Moore’s code 

Last week, the Moore City Council approved a measure to adopt new residential building codes. Beginning April 17, the city will require residential builders in Moore to add roof sheathing, hurricane clips or framing anchors, continuous plywood bracing and wind-resistant garage doors to their new homes.

“We have seen from this (May 20, 2013) tornado progressive construction techniques that can survive strong winds,” Moore Mayor Glenn Lewis said in a statement. “We can learn from this devastating event to build stronger homes and neighborhoods across the United States — and it starts in Moore.”

The effort is the result of more than a decade’s worth of research by Chris Ramseyer and Lisa Holliday, who were part of the National Science Foundation’s Rapid Response team that evaluated structural damage.

Ramseyer is director of the Fears Structural Engineering Laboratory at the University of Oklahoma and led the research effort.

His research was the basis for the measure in Moore.

Real-life research
Haworth, owner of Marvin Haworth Homes Inc. and past president of the Moore Home Builders Association, was on a committee of community leaders, homebuilders and researchers determining how to build homes that stand a better chance when they are in the direct path or the periphery of a tornado.

“In this last one, it went through about every addition where I have built,” he said, referring to the EF-5 tornado that tore through Moore and destroyed large swaths of the city on May 20 last year.

Haworth said it starts with reinforcing garage doors because a tornado first begins to warp the garage door on a home, and things get worse from there.

“It takes out the garage door,” he said. “Then a tornado deconstructs the house; it takes it apart a piece at a time.”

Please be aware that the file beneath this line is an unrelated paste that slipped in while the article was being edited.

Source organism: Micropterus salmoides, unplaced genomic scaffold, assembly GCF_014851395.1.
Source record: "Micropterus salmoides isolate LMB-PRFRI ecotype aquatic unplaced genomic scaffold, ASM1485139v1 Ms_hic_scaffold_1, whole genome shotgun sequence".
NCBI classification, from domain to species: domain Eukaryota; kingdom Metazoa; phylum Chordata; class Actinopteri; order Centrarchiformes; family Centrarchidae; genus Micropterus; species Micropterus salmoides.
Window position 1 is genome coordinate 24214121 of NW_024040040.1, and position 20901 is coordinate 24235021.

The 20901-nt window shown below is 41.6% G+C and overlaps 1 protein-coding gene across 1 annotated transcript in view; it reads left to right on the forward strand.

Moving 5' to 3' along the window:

Homes built after April 17 will include requirements that will help them withstand winds up to 135 miles per hour.

Ramseyer said after working with builders and contractors in Moore over the past decade, he has seen firsthand the benefits of implementing more stringent building measures in home construction. While very little will remain in the path of an EF-5, the homes will be able to withstand smaller tornadoes.

“We have photos that show two houses with EF-2 damage 69 feet away from a house where the slab was swept clean. Both houses were built with the same construction techniques,” Ramseyer said. “This points out that we should be able to narrow the damage zone for an EF-5 tornado significantly, allowing more people to survive and, consequently, less overall destruction.”

While Haworth has not had his own home destroyed by a tornado — his house was about a mile and a half from the path of the tornado — he said the improved building measures are necessary, just as homes in hurricane and earthquake-prone areas often must include features to withstand those natural disasters.

Despite the added work and cost, he said the homebuilders association wants to build better homes.

“We were involved so we could have input in what was being proposed,” he said. “We, as homebuilders, thought that was a reasonable goal to try to obtain.”

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